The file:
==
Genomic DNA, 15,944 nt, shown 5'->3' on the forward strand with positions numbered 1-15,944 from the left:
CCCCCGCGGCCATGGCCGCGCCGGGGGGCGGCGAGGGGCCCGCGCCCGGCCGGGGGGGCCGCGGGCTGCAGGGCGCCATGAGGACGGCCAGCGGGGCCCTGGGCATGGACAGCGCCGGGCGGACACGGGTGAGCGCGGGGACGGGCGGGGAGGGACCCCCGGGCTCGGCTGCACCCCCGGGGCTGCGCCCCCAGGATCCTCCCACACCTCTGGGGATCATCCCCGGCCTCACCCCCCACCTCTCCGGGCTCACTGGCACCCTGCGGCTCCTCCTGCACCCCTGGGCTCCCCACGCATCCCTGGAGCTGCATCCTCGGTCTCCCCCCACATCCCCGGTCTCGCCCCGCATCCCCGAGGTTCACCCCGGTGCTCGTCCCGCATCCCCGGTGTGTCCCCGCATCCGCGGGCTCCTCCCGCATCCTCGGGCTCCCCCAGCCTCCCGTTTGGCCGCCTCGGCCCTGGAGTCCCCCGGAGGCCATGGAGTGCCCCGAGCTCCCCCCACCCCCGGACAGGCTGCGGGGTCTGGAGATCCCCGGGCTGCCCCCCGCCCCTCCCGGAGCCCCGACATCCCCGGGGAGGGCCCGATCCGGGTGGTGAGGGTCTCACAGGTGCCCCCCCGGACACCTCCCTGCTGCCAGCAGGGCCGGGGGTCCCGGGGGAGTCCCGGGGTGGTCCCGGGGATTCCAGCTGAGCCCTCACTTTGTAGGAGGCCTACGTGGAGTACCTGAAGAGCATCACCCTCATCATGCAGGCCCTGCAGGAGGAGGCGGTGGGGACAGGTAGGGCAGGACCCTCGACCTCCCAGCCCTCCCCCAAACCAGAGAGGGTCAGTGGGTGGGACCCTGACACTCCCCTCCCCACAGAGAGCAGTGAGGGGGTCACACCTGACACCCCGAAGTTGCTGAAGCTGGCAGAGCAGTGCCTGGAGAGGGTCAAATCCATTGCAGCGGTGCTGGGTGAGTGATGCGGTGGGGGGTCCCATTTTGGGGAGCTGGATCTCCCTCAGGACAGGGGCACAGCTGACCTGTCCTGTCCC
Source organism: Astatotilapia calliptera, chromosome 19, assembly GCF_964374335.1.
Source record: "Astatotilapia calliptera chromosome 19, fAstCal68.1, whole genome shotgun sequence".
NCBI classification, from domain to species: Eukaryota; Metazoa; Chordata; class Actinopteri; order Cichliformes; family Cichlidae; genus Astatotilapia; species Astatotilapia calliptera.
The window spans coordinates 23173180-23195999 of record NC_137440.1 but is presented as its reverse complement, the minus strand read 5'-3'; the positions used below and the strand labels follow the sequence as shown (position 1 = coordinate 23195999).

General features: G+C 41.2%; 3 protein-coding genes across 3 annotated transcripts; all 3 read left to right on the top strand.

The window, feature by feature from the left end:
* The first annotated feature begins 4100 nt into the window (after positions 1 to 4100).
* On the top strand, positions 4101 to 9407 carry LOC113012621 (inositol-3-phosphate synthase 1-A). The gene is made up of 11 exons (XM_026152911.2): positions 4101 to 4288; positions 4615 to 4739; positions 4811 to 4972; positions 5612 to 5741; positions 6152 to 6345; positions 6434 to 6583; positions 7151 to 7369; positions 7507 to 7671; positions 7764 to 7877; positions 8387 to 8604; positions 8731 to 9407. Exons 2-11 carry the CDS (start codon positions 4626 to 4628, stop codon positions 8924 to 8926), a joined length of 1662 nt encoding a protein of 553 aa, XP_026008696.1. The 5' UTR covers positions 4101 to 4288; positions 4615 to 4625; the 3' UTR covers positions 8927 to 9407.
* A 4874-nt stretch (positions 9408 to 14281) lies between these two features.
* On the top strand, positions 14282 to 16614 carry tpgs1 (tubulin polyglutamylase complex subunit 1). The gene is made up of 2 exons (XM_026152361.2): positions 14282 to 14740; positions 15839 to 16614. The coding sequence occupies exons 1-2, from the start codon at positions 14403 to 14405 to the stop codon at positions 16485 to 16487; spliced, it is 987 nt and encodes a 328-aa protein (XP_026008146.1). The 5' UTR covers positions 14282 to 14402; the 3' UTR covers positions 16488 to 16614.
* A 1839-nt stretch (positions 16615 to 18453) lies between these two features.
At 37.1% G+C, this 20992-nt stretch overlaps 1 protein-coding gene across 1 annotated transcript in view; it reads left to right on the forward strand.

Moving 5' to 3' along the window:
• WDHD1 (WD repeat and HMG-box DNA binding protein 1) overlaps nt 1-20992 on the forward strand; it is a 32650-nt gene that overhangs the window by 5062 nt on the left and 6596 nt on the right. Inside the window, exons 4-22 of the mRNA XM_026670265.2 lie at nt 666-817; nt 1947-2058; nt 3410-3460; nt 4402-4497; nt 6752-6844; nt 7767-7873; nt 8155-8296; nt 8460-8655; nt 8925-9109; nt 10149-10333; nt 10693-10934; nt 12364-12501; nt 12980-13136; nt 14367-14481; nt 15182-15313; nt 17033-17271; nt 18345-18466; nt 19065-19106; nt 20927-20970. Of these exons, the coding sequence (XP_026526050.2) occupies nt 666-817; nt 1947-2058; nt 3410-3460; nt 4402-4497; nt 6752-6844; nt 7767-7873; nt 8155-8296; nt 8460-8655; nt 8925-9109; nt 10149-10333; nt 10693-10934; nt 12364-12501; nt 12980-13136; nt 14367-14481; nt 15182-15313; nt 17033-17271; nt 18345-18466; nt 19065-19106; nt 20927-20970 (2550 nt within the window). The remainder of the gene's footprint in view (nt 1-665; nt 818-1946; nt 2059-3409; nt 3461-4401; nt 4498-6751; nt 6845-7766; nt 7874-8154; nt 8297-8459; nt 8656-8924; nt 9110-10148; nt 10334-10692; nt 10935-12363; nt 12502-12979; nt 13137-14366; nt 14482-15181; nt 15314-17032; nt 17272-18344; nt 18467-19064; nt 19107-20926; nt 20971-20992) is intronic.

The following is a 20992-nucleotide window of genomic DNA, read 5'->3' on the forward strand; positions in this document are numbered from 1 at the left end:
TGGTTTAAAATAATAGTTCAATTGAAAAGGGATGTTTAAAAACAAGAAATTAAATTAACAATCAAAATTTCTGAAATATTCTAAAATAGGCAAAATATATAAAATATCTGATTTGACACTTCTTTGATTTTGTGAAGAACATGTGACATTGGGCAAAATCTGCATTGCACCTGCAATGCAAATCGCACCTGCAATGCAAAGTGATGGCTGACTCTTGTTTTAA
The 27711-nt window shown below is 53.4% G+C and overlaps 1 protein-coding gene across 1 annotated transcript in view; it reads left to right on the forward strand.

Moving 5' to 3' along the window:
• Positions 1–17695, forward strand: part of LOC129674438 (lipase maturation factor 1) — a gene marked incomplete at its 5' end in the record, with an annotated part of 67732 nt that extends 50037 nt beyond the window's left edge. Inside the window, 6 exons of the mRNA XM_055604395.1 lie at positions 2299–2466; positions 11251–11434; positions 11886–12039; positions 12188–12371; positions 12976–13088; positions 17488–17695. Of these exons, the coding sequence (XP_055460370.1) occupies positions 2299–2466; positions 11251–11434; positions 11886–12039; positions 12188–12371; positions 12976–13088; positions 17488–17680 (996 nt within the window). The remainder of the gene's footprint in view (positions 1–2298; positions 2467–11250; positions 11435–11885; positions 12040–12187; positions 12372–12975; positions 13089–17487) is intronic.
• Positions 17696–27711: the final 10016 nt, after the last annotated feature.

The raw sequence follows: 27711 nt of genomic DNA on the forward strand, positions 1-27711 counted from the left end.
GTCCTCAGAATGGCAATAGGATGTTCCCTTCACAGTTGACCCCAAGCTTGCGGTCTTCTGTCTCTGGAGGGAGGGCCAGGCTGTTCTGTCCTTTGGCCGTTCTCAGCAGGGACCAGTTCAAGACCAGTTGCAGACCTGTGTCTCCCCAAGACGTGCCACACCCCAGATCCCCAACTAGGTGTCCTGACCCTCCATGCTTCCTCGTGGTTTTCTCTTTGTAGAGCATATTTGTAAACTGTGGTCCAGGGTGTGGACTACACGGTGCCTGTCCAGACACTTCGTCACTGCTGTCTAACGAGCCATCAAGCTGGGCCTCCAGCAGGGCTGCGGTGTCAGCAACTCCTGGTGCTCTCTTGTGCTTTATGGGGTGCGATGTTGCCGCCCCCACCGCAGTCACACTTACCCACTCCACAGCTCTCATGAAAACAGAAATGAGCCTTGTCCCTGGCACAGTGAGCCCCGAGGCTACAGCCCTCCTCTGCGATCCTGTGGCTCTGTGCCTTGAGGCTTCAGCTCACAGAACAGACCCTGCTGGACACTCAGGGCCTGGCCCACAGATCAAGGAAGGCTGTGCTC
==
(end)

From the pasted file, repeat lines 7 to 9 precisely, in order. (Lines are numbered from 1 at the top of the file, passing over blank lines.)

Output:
General features: G+C 41.2%; 3 protein-coding genes across 3 annotated transcripts; all 3 read left to right on the top strand.

The window, feature by feature from the left end:
* The first annotated feature begins 4100 nt into the window (after positions 1 to 4100).